The same type of recognition can come in men, but it is less certain. “Men tend to act out more with substance abuse or by hurting themselves,” Reid says. “They might also be physically aggressive toward their current partner, or they might be in depression. Hopefully, reading an article or some other mechanism will help them say, ‘Maybe this behavior is connected with the abortion.’”
Finding Help for the Real Problem
How do friends and family encourage men to face the real issue? Here are some ideas:
• First, pray. Pray for recognition of the root problem by the man involved. Pray for an opening to discuss it with him. Pray for the Holy Spirit to draw him to repentance, and thus to healing.
• Read Condon and Hazard’s book, Fatherhood Aborted (Tyndale House, July 2001). This book will enlighten and equip a friend or family member to help. Buy a copy of the book for a friend who has fathered an aborted child. Understand that he may not read it now, but may later. To read it is a major step toward recognition.
• Refer him to a Pregnancy Resource Center (PRC), and explain that an increasing number of them have resources for men. Call a PRC and discuss the specific case confidentially with a counselor, gleaning advice from them. Encourage the PRC to begin support groups for men, if it has not already.
• PRCs have long offered Bible-study-based, weekly support for post-abortive women. “About five years ago, a few started providing groups for men,” Reid says. “It’s pretty new.” He estimates that of approximately 2,500 PRCs in the United States, only about 50 have a formal program for men.
“More centers now are saying, ‘We haven’t done that in the past, but there’s a valid need and we’re trying to figure out how to get the resources and start,’” Reid says. “Still some are saying, ‘There may be a need, but we’ve got our hands full with women.’”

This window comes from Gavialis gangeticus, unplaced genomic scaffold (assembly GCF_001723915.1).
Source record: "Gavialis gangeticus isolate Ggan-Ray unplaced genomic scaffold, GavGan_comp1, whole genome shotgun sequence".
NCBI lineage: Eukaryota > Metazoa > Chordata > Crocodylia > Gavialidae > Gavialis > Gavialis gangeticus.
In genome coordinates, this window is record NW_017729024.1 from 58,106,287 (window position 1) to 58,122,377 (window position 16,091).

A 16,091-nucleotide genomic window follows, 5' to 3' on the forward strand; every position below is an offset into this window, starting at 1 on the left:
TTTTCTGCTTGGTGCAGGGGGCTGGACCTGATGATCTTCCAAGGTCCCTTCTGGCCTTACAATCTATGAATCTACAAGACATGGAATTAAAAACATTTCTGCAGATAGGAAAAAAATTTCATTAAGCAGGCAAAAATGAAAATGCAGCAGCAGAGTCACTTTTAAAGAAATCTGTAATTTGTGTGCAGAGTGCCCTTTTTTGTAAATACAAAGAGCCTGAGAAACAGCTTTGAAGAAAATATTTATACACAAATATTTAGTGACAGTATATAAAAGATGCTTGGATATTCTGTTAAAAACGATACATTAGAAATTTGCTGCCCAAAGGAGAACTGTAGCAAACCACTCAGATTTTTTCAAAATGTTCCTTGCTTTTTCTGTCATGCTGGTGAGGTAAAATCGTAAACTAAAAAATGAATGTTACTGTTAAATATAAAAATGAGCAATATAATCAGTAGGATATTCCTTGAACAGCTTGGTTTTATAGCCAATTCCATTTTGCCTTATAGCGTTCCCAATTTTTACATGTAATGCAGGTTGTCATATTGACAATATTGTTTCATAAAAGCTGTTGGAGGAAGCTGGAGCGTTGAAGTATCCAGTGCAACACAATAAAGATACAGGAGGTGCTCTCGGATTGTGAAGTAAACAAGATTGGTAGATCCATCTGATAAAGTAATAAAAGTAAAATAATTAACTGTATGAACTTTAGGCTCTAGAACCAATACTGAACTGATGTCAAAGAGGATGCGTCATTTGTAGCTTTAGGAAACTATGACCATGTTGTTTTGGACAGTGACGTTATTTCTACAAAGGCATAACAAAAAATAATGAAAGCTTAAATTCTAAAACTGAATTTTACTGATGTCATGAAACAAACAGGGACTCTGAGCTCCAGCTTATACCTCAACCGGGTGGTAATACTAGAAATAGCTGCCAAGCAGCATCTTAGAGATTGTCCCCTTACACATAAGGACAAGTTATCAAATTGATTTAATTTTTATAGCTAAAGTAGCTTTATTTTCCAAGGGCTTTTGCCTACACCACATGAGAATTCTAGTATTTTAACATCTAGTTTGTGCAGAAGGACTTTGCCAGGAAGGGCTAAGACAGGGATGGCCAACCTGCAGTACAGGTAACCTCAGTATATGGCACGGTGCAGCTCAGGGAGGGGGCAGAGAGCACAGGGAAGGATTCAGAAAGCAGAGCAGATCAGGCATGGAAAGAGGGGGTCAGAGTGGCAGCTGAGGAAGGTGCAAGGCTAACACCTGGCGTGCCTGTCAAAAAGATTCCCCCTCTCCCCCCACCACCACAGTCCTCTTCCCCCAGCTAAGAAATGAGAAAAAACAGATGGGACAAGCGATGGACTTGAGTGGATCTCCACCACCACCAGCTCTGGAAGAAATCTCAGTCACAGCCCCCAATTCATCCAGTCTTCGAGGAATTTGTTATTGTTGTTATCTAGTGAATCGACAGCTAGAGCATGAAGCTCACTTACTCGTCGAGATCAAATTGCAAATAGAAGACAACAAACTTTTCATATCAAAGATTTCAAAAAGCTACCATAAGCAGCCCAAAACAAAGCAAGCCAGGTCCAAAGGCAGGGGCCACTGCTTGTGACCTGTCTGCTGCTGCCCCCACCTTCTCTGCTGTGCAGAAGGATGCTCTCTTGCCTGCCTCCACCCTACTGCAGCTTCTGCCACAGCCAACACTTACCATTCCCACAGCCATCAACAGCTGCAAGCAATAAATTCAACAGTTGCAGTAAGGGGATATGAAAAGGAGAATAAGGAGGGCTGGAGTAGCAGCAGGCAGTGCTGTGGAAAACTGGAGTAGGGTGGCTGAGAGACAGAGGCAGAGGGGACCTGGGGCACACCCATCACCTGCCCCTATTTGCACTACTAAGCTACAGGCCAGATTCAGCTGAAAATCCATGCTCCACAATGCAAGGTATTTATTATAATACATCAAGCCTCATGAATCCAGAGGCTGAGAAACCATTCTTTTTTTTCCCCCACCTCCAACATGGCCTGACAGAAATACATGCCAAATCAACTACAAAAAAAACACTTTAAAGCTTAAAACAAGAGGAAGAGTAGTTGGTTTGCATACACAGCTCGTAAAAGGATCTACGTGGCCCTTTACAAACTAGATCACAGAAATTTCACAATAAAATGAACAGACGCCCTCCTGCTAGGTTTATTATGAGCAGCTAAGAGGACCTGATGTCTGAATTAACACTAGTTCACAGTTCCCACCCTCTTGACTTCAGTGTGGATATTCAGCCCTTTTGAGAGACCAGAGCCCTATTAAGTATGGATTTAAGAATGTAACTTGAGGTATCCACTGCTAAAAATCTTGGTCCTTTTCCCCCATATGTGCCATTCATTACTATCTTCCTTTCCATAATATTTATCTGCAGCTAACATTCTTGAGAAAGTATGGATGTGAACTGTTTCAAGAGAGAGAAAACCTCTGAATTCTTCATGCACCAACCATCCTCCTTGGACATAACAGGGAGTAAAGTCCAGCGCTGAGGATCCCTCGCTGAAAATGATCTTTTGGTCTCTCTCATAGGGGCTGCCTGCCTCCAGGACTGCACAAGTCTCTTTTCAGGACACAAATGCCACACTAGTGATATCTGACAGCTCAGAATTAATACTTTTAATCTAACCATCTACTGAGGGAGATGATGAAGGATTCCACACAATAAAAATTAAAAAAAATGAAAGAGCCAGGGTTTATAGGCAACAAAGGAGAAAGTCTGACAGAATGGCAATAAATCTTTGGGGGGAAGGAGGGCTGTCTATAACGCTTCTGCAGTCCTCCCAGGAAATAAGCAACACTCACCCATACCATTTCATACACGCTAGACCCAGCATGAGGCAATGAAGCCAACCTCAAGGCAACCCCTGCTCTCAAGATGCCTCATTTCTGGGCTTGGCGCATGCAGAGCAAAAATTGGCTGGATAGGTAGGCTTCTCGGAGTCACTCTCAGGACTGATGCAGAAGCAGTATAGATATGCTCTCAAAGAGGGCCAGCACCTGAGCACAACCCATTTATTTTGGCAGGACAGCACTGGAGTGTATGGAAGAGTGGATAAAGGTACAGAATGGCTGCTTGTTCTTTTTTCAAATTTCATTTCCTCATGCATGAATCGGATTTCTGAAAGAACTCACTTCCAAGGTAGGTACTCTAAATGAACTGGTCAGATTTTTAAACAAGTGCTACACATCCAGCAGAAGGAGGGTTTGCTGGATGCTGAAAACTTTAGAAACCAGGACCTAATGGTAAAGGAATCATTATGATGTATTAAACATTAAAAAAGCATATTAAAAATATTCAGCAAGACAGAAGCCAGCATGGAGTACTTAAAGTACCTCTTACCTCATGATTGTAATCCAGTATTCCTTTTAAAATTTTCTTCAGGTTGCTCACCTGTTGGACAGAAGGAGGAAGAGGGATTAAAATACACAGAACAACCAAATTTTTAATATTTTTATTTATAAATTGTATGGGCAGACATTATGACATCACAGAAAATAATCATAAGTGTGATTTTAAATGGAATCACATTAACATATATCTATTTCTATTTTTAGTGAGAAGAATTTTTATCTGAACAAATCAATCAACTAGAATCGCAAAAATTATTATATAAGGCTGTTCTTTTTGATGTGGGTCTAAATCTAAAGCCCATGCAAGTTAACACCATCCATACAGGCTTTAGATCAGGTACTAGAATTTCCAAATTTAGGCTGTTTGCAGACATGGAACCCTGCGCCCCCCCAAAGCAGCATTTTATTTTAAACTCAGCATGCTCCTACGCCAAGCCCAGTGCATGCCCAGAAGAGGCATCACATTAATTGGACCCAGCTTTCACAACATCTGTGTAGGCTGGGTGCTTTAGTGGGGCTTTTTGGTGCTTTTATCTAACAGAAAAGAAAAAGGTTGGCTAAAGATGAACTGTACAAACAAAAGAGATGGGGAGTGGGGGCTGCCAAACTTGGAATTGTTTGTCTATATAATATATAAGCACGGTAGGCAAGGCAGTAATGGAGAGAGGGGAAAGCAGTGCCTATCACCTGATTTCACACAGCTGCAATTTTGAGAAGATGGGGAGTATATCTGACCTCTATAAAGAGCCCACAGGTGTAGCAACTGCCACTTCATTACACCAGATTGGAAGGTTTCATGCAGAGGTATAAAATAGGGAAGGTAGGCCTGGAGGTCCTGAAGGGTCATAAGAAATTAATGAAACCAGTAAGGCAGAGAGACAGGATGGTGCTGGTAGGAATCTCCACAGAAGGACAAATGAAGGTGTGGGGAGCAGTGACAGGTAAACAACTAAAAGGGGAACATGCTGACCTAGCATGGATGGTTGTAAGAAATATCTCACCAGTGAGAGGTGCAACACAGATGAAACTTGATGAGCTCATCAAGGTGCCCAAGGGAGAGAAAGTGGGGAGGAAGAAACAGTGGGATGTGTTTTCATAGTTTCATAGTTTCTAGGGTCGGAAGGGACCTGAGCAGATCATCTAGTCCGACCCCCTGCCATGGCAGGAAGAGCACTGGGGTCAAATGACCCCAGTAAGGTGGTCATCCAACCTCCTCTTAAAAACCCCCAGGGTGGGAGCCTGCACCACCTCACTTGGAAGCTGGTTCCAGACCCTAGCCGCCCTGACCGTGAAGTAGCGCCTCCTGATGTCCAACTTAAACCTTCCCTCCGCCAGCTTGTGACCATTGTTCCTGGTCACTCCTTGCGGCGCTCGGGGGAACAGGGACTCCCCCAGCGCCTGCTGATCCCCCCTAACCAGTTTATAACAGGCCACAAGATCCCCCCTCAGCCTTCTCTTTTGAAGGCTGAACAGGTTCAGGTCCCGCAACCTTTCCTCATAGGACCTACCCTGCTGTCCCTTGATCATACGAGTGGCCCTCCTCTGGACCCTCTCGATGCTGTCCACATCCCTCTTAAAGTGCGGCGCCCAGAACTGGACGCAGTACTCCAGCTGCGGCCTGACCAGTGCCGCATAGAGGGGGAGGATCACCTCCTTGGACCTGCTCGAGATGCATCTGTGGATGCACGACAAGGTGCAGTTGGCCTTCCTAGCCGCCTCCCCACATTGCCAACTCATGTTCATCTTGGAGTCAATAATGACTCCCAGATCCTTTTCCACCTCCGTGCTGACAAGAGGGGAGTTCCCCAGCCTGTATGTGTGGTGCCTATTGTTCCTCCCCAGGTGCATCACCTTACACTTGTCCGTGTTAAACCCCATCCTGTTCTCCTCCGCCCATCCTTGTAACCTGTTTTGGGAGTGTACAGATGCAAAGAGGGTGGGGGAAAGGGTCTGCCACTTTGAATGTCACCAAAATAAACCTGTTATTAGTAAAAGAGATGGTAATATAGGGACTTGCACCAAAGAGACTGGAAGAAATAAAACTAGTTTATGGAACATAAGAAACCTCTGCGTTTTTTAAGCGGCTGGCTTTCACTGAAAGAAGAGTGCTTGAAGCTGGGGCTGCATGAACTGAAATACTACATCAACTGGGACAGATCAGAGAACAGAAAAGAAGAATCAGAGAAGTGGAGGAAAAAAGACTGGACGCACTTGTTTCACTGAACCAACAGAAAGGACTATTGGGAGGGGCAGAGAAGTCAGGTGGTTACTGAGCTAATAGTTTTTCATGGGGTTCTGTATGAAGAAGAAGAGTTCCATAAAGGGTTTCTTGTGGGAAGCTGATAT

The results are worth the effort to seek out hurting men and provide help. Van Hoff is proof. He leads a small group called HEART (Healing and Encouragement Through Abortion-Related Trauma) through the PRCs in Portland, Oregon.
“I believe I had asked God’s forgiveness, but I had never forgiven myself,” says Van Hoff, who is willing to travel across the country in support of HEART groups. “What I found through this ministry was a way to safely transition from the consequences of the abortion to the peace of Christ. I began to understand the Father’s heart, how He loved me so deeply and intently, and it enabled me to open up in relationships with my children and family in a way that I was having a hard time doing.”
Part of Van Hoff’s healing process involved writing a letter of apology and forgiveness to the woman who carried his baby, and giving the baby a name and memorial place. Upon making the decision to do those things, God spoke with clarity and power as only He can. “Almost 30 years [after the abortion], she called me on the phone, the same night I was writing her a letter, to ask if it would be OK with my wife if she sent me a similar letter,” Van Hoff says, wonder and amazement still evident in his voice. “I told her I’d like to give the baby a name and asked her if she had thought about that. She said she had. She said she knew it was a boy and that she had been thinking of “Joshua.”
“That’s the same name I wanted,” says Van Hoff.
“What happened says to me that God is so personal, that He cares about every detail of my life, that He’s a God of details and relationships. He answers the prayer to heal relationships,” Van Hoff says.
“It’s almost inexpressible to be able to bring some finality to it. For so long there was so much rejection that it had actually happened. But now I see how God forgave David for his relationship with Bathsheba, and if He can love and forgive them and change their lives, He can love and forgive and change mine.”
If you would like more information on the HEART program in the Portland, OR area, call the confidential phone line, 22-HEART. For other programs nationwide, contact your local PRC or CareNet at 703-478-5661.
(Victor Lee is a Christian journalist and Minister of Single Adults at First Baptist Concord in Knoxville, TN. This article is from the June 2002 issue of HomeLife Magazine, ©Copyright 2002, LifeWay Press. Used by permission. For information about HomeLife Magazine, visit www.lifeway.com/n/Product-Family/HomeLife-Magazine.)